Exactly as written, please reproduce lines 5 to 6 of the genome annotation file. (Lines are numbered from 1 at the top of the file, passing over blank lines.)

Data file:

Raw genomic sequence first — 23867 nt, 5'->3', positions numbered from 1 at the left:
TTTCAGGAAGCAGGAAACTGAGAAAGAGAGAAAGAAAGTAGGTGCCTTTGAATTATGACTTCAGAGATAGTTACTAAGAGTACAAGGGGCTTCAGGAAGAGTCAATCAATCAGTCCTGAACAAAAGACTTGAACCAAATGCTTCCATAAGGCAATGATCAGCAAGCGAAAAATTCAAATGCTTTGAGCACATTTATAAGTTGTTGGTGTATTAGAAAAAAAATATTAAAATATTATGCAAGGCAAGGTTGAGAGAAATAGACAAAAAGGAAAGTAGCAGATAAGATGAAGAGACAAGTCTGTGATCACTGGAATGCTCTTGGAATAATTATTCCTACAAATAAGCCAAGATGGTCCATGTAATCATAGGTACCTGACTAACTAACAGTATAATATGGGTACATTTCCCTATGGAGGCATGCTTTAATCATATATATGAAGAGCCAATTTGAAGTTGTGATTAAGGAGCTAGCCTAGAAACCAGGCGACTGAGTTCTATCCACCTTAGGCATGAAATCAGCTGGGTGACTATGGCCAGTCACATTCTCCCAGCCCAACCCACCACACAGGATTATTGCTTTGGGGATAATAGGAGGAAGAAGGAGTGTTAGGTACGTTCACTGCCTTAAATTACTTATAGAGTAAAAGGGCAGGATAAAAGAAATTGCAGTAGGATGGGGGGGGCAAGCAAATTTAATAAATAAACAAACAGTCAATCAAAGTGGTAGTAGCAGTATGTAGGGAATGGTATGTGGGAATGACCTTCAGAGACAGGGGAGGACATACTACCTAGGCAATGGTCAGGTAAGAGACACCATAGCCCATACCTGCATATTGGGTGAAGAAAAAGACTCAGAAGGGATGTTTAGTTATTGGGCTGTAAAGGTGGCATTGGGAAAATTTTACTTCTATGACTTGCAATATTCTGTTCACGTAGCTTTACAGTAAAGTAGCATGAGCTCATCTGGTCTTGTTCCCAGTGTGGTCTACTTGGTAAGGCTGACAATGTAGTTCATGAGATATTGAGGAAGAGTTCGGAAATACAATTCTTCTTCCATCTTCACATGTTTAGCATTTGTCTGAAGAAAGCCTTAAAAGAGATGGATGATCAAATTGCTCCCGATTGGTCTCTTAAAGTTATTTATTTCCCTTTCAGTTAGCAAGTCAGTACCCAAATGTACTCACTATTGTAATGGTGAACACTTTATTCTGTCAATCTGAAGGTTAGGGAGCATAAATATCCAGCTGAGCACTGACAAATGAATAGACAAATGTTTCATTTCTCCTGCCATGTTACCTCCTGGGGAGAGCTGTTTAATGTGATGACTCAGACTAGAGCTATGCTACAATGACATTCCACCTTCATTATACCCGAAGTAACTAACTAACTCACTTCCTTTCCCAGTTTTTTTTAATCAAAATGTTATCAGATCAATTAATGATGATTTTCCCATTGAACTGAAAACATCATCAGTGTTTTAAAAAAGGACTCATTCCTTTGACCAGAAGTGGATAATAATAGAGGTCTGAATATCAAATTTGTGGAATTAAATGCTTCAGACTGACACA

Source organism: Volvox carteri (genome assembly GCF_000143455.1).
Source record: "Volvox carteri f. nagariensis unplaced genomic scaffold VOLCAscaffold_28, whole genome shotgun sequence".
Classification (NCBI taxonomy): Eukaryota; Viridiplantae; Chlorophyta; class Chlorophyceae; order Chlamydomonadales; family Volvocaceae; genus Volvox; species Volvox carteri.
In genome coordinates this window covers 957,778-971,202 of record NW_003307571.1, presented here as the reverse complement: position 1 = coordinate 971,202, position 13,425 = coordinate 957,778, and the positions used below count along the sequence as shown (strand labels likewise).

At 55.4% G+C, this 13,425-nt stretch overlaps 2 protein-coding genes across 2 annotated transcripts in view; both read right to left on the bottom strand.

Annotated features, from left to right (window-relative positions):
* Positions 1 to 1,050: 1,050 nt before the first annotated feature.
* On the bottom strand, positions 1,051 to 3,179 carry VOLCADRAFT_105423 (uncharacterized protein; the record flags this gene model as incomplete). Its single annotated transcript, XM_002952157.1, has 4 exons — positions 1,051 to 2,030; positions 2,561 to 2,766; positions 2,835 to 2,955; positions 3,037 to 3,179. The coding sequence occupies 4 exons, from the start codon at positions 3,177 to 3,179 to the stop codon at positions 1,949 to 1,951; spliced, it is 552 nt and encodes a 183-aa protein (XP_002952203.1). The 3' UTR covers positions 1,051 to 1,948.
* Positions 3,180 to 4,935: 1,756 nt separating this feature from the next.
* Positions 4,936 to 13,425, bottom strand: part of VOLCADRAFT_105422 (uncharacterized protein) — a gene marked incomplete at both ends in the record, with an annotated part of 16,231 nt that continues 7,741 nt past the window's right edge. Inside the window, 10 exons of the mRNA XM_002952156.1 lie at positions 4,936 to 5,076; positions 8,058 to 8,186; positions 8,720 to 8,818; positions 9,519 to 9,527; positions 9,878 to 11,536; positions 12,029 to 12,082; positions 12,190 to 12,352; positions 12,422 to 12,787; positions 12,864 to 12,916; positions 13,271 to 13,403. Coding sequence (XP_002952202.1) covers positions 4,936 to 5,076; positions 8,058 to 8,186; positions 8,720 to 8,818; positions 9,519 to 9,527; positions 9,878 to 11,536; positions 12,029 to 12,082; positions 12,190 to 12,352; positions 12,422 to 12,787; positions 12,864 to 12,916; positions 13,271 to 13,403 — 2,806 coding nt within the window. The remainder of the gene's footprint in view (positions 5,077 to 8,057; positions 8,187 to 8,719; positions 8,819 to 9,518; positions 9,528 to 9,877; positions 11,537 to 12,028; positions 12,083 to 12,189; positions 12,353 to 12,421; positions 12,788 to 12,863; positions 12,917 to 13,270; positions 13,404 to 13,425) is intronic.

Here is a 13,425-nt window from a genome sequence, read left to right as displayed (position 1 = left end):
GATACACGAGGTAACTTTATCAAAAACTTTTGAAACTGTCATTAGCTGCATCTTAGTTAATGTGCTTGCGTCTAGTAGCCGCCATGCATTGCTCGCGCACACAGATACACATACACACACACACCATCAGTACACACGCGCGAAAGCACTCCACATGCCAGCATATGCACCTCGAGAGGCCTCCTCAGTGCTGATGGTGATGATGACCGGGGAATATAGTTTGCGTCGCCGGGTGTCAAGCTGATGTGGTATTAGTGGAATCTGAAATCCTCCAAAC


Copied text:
Classification (NCBI taxonomy): Eukaryota; Viridiplantae; Chlorophyta; class Chlorophyceae; order Chlamydomonadales; family Volvocaceae; genus Volvox; species Volvox carteri.
In genome coordinates this window covers 957,778-971,202 of record NW_003307571.1, presented here as the reverse complement: position 1 = coordinate 971,202, position 13,425 = coordinate 957,778, and the positions used below count along the sequence as shown (strand labels likewise).